Alexey Lutsenko wants to be Asia’s first elite men’s world champion
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The 30-year-old Kazakh rider wants to hunt stages at the Tour de France in preparation for the worlds in Glasgow.
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Alexey Lutsenko (Astana-Qazaqstan) wants to make history as Asia’s first elite men’s road cycling world champion.
The Kazakh rider has his eyes set on what is likely to be a rolling classics-style course in Glasgow at the UCI’s first-ever ‘super worlds’ in August. Lutsenko already has a rainbow jersey to his name in the U23 men’s road race in 2012, but he wants the big one.
If he can send himself to the top step of the podium this summer, he would be the first Asian rider to win an elite men’s world title of any kind. It would also be, in theory, Asia’s first elite men’s medal given that Russia is registered with the European federation.
“For me, it would be something special. It’s a special jersey with special emotions,” Lutsenko told VeloNews via a team translator. “For me, it’s more special to win the world championships than to win anything else because, if you win, at all the other races you go with this special jersey with special graphics. Even if you lose your jersey the next year, you still have the rainbow bands on your jersey for the rest of your career.”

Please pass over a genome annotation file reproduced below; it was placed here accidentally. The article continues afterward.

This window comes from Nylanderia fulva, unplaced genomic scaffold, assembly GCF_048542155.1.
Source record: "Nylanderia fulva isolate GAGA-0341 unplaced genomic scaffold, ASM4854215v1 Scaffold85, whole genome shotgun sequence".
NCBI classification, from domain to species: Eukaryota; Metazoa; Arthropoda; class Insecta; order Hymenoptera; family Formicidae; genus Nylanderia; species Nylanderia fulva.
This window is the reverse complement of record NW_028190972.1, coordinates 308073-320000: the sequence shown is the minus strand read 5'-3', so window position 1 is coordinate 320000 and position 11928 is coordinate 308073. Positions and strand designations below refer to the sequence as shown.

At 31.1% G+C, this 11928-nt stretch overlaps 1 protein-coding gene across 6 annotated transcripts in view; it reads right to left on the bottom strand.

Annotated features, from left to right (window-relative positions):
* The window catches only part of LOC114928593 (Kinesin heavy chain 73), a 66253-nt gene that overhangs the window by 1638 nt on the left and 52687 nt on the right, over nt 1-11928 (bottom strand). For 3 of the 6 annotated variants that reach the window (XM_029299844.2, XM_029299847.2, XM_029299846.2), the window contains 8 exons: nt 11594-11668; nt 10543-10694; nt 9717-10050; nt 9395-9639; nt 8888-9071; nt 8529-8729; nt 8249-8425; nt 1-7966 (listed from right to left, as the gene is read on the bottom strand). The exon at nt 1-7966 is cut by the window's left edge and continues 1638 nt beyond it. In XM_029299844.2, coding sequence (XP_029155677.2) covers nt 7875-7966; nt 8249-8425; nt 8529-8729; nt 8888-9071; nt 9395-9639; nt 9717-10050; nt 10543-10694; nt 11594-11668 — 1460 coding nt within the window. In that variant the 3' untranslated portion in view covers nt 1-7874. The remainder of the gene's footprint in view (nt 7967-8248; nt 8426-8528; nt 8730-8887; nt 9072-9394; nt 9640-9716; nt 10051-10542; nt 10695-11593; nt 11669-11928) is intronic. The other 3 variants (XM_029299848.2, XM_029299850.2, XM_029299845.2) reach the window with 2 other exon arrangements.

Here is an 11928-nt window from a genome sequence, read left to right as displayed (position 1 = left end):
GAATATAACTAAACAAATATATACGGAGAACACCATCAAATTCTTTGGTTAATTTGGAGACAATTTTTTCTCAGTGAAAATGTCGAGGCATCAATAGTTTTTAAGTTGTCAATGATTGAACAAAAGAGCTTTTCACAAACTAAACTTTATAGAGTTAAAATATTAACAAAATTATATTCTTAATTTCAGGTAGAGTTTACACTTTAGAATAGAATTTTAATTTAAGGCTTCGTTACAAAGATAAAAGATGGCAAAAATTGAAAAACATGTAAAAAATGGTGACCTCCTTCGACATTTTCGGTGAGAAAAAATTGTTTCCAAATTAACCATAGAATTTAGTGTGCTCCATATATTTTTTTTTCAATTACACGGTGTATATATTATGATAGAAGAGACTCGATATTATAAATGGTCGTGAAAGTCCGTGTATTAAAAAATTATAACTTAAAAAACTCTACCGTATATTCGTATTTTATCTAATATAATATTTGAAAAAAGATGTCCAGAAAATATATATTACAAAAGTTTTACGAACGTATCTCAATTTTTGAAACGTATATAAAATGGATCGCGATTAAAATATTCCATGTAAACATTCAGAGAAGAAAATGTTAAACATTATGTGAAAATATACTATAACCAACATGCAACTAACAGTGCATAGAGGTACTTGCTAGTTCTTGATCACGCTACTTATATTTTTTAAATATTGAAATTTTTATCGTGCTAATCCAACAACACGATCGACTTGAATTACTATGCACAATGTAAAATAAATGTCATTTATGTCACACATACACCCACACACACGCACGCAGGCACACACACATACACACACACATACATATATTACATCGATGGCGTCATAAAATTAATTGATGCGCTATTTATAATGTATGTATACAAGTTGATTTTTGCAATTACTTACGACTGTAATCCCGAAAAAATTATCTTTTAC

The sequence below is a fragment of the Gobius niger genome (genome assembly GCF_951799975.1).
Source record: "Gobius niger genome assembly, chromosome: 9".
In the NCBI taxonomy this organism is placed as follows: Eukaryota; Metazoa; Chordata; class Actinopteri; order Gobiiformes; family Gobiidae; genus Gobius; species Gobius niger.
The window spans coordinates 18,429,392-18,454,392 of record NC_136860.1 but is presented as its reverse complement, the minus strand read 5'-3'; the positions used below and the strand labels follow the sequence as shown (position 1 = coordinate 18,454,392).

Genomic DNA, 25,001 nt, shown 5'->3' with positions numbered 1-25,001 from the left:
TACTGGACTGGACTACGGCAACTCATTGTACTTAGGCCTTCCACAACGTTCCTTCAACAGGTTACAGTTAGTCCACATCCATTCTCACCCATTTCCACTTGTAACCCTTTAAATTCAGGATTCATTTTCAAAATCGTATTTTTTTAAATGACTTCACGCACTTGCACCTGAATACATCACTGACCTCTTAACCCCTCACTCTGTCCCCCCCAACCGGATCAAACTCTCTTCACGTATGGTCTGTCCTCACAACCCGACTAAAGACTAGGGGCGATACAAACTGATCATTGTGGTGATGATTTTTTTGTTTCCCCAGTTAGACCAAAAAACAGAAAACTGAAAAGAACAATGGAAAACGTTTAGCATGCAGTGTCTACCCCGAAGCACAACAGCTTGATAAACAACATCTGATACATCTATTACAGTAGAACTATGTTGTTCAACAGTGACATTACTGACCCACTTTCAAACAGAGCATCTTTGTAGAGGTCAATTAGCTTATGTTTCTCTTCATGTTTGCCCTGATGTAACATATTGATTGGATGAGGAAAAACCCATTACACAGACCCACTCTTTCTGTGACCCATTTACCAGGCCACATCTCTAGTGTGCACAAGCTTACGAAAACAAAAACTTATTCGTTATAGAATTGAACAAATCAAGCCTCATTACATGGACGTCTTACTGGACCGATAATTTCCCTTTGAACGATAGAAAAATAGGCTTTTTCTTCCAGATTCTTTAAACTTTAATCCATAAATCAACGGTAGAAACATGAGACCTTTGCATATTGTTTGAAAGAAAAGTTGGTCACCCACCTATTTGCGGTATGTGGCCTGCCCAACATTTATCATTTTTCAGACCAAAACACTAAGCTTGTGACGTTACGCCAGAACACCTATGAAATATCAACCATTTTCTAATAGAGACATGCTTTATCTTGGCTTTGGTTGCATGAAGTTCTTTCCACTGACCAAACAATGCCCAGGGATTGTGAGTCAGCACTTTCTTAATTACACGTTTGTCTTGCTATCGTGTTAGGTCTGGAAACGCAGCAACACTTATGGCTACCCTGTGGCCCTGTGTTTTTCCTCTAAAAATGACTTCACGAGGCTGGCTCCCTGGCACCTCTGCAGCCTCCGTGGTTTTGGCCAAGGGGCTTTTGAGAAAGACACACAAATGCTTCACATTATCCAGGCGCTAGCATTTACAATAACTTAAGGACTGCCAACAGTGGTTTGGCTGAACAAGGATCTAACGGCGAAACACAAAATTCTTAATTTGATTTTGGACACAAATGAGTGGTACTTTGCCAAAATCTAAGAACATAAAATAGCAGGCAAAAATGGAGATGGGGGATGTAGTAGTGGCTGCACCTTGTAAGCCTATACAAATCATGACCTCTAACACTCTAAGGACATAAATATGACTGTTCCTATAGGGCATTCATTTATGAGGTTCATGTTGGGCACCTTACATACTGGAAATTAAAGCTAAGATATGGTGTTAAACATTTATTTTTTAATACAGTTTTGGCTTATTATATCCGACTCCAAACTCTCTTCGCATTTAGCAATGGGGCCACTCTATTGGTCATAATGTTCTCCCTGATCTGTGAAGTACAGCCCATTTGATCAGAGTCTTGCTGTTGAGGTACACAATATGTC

Lutsenko looked like he might be on course to at least score Asia’s first medal in the elite men’s road race at last year’s worlds in Wollongong, Australia until he dramatically blew with 25km to go. A blistering Remco Evenepoel dropped the Kazakh rider on a climb on the penultimate lap of the race, having made the initial attack that drew Evenepoel clear.
He would ultimately finish toward the back of a 32-rider group that crossed the line over two minutes down on the triumphant Evenepoel. Having felt so tantalizingly close to a possible rainbow jersey, Lutsenko was left wondering what might have been had he played it differently.
“I was super ready, and I was in good shape and everything, but now, looking back, I made a mistake when I went with Remco, and I immediately started to work. I think that if I had the time to rest, I would have been stronger in the final,” he said.
The world championships are closer than usual, which means making some different choices to make sure that he’s ready for it. The men’s road race in Glasgow comes just two weeks after the Tour de France concludes in Paris on July 23.
With Miguel Ángel López ousted from the Astana-Qazaqstan team over the winter, there is more focus on Lutsenko to perform and the management wants him to head to the Tour. After a challenging start to last season — which saw him lose much of the spring through illness and injury — Lutsenko rode to ninth place at the 2022 Tour de France, one place lower than his career-best finish the year before.
Lutsenko believes he has the capability to improve on that, but it’s yet to be decided what his target will be this summer.
“For the moment at this Tour de France, it depends on what the goal of the team will be, whether or not I go for the GC or go for stages or use it as a preparation for the world championships. In general, maybe if I could change something, maybe make a step forward, I think I could reach the top five or the top three.”
Asked whether he’d prefer to have a punt at the general classification or stage victories, Lutsenko had a simple answer.
“Stages,” he responded immediately in English before reverting back to Russian. “To win a stage, is a result that would always be in history but top five is just top five, and nobody will know about it in the future.”